Re: Publication, Access Provision, and Fair Use

From: Stevan Harnad <>
Date: Sun, 3 Jun 2007 23:20:44 +0100 (BST)

On Sun, 3 Jun 2007, Sandy Thatcher wrote:

> Probably the distinction that needs to be made in the future,
> for academics at least, is a list of "peer-reviewed works"
> versus a list of "works not peer reviewed." That is the more
> meaningful distinction in the age we live in today, not "published"
> versus "unpublished"...

I agree. And OA's target is peer-reviewed journal articles, not books,
hence the two (+/- PR, +/-P)amount to exactly the same thing in this
(OA) context, and always did.

> When photocopying came to take the place of offprints, the
> situation became murkier because photocopying theoretically would
> allow an author to distribute any number of copies; and then when
> the Internet came along, this problem only became exacerbated...

Sandy, what you describe here as a "problem" for the publisher
("exacerbated"), is in fact a great opportunity for research and
researchers to maximize the uptake, usage and impact of their research
findings. The token that does not seemed to have dropped is that it
is absurd to imagine that research and researchers can be expected
to renounce this opportunity in order to preserve the status quo for

> a journal publisher is not going to agree that an author of
> an article has this kind of right you are calling fair use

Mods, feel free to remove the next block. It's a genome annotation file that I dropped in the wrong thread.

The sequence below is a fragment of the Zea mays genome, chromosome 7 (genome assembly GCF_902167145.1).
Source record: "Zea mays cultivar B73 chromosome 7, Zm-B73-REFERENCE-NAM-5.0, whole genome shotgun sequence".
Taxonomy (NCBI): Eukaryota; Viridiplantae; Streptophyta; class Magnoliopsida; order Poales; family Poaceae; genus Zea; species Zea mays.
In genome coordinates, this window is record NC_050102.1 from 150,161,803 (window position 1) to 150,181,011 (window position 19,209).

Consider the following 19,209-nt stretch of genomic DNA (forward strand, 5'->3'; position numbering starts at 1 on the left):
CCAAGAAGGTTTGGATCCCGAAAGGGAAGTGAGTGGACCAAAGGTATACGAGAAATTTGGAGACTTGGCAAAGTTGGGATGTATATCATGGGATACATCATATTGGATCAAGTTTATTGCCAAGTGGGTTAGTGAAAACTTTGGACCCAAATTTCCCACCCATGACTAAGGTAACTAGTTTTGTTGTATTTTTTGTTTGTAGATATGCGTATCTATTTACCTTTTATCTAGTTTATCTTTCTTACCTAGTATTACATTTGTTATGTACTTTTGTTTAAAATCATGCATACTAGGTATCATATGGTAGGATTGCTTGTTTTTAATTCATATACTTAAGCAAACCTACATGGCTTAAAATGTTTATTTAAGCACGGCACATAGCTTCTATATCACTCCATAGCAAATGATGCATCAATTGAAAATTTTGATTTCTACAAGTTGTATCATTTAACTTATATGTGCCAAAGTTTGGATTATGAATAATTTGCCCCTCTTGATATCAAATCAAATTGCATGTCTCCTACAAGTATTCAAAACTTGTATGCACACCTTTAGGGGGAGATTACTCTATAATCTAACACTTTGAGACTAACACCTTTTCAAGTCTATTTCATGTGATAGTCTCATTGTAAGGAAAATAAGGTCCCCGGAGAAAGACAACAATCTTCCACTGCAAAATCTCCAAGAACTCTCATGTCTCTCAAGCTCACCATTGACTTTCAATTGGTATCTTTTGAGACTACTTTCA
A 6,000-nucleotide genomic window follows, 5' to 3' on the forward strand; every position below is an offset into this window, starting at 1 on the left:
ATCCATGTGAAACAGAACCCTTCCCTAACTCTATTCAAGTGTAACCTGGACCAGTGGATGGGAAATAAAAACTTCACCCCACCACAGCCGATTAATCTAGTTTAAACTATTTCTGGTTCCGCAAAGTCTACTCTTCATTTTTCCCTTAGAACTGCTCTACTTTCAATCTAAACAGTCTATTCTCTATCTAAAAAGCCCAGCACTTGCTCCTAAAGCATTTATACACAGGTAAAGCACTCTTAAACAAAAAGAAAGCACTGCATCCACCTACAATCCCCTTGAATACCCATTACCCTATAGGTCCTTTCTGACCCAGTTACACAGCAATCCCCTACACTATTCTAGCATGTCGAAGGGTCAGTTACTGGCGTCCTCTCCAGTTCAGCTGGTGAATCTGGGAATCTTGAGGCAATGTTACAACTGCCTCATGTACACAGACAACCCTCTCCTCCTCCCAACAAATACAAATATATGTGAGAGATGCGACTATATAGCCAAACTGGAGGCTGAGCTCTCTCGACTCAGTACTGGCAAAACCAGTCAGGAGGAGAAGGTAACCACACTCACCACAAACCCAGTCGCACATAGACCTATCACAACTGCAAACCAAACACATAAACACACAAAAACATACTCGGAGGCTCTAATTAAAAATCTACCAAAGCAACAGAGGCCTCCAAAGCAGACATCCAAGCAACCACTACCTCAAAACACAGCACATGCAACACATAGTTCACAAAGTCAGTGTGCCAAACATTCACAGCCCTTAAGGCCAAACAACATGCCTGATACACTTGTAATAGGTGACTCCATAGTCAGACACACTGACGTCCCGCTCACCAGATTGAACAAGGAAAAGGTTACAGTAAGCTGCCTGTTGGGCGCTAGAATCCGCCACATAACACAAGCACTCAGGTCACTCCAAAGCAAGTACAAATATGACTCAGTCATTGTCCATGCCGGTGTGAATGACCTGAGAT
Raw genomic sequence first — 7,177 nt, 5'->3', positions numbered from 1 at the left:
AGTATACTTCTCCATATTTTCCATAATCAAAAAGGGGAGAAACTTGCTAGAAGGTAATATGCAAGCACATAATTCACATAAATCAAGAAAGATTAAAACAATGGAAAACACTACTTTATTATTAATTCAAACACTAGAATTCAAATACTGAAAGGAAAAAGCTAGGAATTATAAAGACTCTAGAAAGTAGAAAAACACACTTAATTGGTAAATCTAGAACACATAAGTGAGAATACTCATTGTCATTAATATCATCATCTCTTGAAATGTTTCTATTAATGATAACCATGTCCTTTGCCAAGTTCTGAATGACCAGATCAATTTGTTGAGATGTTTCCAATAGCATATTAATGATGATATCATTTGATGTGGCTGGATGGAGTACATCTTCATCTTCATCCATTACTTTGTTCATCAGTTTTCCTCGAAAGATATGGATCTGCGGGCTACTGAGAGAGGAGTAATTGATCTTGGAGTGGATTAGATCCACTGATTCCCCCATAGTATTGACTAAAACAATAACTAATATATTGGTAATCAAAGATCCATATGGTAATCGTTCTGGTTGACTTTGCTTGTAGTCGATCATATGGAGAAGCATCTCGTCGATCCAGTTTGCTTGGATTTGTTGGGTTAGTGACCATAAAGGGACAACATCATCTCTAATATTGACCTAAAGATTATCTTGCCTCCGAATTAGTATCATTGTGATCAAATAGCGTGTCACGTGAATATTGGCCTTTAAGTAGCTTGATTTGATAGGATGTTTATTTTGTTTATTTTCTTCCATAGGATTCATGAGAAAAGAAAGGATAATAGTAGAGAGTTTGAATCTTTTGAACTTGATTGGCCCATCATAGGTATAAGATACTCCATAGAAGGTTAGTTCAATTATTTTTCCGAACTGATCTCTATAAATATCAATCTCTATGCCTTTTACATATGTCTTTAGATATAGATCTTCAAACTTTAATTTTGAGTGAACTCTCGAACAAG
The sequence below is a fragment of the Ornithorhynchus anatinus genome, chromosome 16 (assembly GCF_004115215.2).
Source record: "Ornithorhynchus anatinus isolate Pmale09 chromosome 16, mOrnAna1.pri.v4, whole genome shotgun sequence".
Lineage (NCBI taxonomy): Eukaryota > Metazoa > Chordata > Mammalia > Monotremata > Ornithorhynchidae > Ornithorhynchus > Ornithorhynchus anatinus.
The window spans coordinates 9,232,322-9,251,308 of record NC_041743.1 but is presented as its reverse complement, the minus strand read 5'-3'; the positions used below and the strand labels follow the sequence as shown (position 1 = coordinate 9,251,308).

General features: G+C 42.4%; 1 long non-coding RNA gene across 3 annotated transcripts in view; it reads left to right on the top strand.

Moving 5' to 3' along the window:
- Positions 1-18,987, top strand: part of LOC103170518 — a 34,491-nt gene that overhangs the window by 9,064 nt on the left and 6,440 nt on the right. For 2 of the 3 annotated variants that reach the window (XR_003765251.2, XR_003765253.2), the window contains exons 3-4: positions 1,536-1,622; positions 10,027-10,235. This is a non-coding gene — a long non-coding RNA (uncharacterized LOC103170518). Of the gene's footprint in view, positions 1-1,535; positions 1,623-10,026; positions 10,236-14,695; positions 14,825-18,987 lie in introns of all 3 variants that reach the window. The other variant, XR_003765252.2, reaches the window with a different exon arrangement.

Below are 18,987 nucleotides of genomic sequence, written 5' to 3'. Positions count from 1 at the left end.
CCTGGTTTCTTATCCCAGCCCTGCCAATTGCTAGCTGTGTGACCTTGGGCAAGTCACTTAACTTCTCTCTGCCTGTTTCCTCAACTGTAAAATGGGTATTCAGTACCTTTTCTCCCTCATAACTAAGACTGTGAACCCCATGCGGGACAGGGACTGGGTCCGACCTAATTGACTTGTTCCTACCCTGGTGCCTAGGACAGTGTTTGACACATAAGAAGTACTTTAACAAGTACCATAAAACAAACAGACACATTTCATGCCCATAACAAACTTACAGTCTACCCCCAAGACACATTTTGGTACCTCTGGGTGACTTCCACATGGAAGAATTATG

> (but may agree to give the author the right, via the contract,
> to do a certain amount of this kind of sharing, which we all
> recognize as reasonable)...

Tell me, Sandy, how much of this kind of sharing do you recognise as
"reasonable"? Because the only thing I recognize as reasonable is that
every single would-be user of my research who needs access to it, should
have access to it. Even one access-denied user is one user too much,
and hence unreasonable, for research and researchers.

> ..."fair use" does not remain as a residual right after you have
> signed a contract transferring all rights in an article to a
> publisher... But of course only the parties actually signing
> the agreement are bound by it; everyone else is entitled to
> claim fair use in gaining access to the article and making use of it.

I won't comment further on this. We have already gone several rounds on
it and it wears its patent absurdity (and vacuity) on its sleeve.

Stevan Harnad
Received on Mon Jun 04 2007 - 00:52:12 BST

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